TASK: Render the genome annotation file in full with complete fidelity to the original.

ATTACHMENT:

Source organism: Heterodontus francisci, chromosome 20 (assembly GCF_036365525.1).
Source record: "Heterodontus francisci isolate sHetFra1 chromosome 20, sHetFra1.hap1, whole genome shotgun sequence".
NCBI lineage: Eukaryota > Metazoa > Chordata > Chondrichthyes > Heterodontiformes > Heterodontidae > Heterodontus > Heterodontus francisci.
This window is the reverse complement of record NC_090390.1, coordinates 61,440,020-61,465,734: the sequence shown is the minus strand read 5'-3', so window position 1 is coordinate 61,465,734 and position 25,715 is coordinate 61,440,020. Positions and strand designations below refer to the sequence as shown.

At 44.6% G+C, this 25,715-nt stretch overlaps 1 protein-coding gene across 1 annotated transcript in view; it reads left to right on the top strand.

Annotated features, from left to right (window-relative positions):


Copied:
Source organism: Heterodontus francisci, chromosome 20 (assembly GCF_036365525.1).
Source record: "Heterodontus francisci isolate sHetFra1 chromosome 20, sHetFra1.hap1, whole genome shotgun sequence".
NCBI lineage: Eukaryota > Metazoa > Chordata > Chondrichthyes > Heterodontiformes > Heterodontidae > Heterodontus > Heterodontus francisci.
This window is the reverse complement of record NC_090390.1, coordinates 61,440,020-61,465,734: the sequence shown is the minus strand read 5'-3', so window position 1 is coordinate 61,465,734 and position 25,715 is coordinate 61,440,020. Positions and strand designations below refer to the sequence as shown.

At 44.6% G+C, this 25,715-nt stretch overlaps 1 protein-coding gene across 1 annotated transcript in view; it reads left to right on the top strand.

Annotated features, from left to right (window-relative positions):